Ropeyarn Sunday “Sea Stories” and Open Trackbacks

December 13th, 2006 by xformed

Weekly Open Trackbacks. A “safe harbor” to “suggest” to readers they should take a chance on you(r writings). Go for it.

From last week’s Sea Stories, I discussed the ship at sea always being a place of noise, and I indicated I’d tell more of that this week. Here it is.

On my second ship, one of my collateral duties was that of Gunnery Liasion Officer (GLO), which entailed being the person who managed the trageting of the ship’s guns against shore targets, via a spotter, on the ground or in the air, who would identify and fix target positions.

As part of our “shakedown” training (it was a newly commissioned ship), we had to train in this mission area, and we took a trip from San Diego harbor (homeport) to the west to the firing range off San Celmente Island and I proceeded to practice a skill I first learned in the school rooms of the Fleet Training Center.

I stood at the Dead Reckoning Tracer (DRT), which, for the purposes of this work, was converted to a plain old chart table. The operation specialists had laid out the grid reference charts for the area, and set up the radio circuits and sound powered telephone headsets. Status boards (large hanging, edge lit plexiglass sheets) were redrawn with the format for the fire missions we would be tasked with and positioned so I could easily read them from where I stood. My tools, up to three stopwatches, a sharpened No. 2 pencil, dividers and the “Commanche Board,” also were out for use.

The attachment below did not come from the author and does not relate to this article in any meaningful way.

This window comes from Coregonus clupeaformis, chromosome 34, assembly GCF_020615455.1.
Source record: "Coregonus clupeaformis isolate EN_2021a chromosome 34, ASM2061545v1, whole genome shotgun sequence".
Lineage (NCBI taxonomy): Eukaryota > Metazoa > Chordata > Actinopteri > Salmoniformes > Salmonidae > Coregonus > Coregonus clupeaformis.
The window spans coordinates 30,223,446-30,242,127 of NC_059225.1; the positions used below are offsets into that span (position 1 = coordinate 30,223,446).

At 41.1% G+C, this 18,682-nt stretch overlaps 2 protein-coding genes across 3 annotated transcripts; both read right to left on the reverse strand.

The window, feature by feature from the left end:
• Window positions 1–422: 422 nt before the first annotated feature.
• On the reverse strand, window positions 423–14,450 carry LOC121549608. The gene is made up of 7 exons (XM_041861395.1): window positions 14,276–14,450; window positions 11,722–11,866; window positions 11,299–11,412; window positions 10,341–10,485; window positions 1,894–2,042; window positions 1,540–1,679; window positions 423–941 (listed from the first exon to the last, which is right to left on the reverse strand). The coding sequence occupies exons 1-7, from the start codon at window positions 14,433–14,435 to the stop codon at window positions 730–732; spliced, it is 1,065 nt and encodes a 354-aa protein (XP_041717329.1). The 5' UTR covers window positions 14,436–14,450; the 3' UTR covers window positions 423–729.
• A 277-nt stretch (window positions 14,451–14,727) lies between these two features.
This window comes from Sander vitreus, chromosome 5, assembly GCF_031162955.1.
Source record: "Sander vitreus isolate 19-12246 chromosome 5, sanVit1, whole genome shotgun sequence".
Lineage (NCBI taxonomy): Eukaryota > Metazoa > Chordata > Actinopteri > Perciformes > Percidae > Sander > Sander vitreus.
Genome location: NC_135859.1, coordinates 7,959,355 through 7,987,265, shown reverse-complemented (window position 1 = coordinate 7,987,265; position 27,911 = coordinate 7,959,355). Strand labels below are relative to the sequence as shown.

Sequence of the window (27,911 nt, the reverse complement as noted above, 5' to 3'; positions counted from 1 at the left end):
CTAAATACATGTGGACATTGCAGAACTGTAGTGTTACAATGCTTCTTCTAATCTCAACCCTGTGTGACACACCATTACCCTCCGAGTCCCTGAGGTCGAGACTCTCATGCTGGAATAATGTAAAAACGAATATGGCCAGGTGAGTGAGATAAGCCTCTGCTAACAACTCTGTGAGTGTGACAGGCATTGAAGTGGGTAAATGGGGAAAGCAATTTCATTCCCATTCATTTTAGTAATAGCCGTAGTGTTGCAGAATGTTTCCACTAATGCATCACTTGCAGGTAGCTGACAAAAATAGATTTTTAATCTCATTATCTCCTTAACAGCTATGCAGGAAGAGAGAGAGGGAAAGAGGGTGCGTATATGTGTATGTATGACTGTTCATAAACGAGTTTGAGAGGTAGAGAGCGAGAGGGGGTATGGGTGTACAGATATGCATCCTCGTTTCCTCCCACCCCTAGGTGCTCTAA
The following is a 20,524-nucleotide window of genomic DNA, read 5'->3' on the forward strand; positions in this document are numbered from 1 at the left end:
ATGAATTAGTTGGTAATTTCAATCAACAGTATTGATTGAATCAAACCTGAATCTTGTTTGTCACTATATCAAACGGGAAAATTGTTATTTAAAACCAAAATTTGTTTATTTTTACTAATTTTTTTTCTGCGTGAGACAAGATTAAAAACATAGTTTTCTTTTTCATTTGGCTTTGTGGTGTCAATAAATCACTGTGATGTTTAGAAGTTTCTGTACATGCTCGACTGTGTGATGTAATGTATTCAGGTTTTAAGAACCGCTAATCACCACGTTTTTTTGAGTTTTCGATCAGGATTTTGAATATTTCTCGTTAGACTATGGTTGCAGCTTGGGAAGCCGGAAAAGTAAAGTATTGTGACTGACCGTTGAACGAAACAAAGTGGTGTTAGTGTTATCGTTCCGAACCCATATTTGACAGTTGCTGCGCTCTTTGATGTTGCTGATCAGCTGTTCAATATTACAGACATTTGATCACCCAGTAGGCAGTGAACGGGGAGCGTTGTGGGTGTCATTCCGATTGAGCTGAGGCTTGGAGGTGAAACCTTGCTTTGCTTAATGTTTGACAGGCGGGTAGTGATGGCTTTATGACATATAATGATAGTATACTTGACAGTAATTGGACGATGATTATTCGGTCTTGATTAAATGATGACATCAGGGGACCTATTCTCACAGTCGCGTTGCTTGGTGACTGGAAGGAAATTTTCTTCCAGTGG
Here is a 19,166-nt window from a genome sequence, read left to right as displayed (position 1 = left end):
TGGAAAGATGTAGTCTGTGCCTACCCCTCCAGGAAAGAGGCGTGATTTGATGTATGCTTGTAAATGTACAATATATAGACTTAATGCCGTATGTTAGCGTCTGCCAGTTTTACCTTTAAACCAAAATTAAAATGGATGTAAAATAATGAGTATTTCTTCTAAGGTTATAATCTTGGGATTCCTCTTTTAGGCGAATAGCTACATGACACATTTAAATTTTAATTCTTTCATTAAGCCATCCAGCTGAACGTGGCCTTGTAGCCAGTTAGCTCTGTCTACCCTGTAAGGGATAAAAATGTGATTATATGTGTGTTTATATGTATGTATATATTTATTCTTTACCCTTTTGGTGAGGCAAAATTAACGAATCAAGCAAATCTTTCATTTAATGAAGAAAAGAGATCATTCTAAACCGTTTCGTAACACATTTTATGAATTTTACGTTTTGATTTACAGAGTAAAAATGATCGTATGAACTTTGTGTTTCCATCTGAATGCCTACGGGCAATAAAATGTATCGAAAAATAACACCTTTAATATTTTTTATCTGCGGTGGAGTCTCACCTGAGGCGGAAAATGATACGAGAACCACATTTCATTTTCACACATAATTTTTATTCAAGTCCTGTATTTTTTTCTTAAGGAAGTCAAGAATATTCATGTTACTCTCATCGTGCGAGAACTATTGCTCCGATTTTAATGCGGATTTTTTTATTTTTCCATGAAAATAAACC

So, “perched” several decks above, and away from the fore and aft 5″54cal MK 45 gun mounts, I would still be able to hear the gun laoding mechanisms doing their work. Two decks below the guns, the magazine crews would pick the type ammuntion and powder charges from their storage and place them in the hoists. Hydraulics and mechanical systems would rapidly raise the 76 lb projectiles and the powder cases up to the gun mount, where they were automatically loaded into a tray before the ram then shoved them into the waiting breech, to have the breech block slam into place behind them, awaiting patiently for the electrical charge that will begin the “explosives train” on it’s path to sending the sleek bullet hurtling towards it’s assigned target.

I felt the operation as much as I heard it. I felt the forward gun, Mount 51, and heard it fairly clearly, but I mostly felt Mount 52, probably 350 feet aft of me in straight distance measurement, insulating itself from me thru multiple bulkheads and 4 decks of aluminum and steel. The firing of either mount, was clearly unmistakable, as I became practiced on sending high explosives many miles away on the word of a disembodied voice on the radio.

“On Station, Ready for Call for Fire” begins the sequence, alerting the forward observer you are available to pummel the enemy who dares to enter his field of view…..

More later…

This entry was posted on Wednesday, December 13th, 2006 at 12:01 pm and is filed under "Sea Stories", History, Military, Military History, Navy, Open Trackbacks. You can follow any responses to this entry through the RSS 2.0 feed. Both comments and pings are currently closed.

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